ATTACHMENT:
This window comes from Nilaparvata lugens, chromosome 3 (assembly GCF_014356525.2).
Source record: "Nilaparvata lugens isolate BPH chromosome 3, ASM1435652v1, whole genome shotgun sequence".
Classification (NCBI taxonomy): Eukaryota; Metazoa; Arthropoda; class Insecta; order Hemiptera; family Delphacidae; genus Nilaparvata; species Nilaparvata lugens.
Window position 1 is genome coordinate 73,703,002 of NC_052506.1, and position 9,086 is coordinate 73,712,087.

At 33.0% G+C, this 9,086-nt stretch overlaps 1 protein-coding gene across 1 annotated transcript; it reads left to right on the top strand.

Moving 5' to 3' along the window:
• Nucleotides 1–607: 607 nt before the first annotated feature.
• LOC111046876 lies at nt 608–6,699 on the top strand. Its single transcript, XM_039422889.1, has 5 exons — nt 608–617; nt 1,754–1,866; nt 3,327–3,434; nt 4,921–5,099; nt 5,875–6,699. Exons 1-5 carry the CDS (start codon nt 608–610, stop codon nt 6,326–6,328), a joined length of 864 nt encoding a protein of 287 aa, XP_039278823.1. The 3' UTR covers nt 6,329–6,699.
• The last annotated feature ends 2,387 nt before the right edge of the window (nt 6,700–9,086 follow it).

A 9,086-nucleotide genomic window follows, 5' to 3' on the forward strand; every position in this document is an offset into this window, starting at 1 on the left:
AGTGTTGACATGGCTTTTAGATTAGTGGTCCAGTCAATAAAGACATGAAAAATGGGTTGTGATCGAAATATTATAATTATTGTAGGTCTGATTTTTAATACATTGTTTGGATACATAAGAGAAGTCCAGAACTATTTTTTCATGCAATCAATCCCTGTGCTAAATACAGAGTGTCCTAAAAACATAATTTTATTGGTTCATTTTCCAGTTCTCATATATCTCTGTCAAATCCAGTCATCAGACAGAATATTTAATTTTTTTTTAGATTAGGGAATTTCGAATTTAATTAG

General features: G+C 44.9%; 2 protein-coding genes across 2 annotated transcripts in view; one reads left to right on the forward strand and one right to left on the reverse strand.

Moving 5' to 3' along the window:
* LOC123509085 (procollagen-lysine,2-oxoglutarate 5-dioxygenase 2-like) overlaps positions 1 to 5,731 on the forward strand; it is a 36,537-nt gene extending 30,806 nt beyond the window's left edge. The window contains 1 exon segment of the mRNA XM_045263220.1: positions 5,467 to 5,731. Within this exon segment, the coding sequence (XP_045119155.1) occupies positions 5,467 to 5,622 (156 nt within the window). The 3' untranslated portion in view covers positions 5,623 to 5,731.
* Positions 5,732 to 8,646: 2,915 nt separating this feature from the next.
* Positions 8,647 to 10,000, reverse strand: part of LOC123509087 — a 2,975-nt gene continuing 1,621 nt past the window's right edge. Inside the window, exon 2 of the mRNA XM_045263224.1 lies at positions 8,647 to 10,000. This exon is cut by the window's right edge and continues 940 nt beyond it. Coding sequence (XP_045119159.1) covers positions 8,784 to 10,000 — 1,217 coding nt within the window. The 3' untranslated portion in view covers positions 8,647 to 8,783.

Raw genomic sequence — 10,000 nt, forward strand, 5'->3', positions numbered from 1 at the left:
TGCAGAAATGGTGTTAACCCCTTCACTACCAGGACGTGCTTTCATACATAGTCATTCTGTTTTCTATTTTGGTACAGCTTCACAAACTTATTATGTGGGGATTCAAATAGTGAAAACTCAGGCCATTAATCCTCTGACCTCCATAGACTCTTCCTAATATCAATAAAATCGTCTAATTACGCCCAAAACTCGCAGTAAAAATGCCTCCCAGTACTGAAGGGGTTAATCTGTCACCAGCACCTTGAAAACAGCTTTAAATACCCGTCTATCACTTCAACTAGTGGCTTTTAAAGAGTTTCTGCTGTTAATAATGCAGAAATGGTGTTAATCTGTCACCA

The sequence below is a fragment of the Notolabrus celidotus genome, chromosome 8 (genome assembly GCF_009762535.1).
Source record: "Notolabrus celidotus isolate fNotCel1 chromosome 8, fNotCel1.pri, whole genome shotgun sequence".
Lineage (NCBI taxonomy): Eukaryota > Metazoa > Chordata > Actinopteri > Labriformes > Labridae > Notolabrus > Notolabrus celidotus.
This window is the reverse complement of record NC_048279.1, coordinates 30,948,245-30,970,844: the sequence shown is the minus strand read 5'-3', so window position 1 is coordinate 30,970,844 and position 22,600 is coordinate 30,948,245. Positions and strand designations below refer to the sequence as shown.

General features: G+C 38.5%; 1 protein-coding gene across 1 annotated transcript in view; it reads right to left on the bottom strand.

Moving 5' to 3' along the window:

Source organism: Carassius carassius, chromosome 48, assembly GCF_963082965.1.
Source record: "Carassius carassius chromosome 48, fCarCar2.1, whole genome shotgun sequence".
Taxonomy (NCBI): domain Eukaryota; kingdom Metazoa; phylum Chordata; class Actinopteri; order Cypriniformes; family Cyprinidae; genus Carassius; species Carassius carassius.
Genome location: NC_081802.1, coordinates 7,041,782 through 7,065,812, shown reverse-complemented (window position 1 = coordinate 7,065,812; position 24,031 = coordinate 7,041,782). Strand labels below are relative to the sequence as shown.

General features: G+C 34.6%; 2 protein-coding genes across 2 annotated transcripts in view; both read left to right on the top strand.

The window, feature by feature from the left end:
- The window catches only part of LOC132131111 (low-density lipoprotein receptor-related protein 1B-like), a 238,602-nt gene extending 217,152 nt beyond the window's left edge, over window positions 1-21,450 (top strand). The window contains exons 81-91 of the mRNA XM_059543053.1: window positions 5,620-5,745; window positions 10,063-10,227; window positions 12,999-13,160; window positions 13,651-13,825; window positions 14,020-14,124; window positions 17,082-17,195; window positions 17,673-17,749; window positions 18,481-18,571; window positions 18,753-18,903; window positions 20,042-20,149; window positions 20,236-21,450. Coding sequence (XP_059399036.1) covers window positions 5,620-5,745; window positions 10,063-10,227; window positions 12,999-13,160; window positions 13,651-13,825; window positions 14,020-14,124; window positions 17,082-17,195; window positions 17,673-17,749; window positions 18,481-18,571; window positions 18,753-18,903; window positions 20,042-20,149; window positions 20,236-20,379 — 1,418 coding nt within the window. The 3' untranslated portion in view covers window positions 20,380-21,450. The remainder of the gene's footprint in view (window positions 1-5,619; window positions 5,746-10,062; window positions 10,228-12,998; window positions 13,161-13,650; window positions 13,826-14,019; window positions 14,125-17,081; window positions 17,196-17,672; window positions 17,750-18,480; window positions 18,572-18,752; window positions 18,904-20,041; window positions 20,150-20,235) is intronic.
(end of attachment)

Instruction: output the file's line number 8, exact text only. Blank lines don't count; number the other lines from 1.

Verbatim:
• LOC111046876 lies at nt 608–6,699 on the top strand. Its single transcript, XM_039422889.1, has 5 exons — nt 608–617; nt 1,754–1,866; nt 3,327–3,434; nt 4,921–5,099; nt 5,875–6,699. Exons 1-5 carry the CDS (start codon nt 608–610, stop codon nt 6,326–6,328), a joined length of 864 nt encoding a protein of 287 aa, XP_039278823.1. The 3' UTR covers nt 6,329–6,699.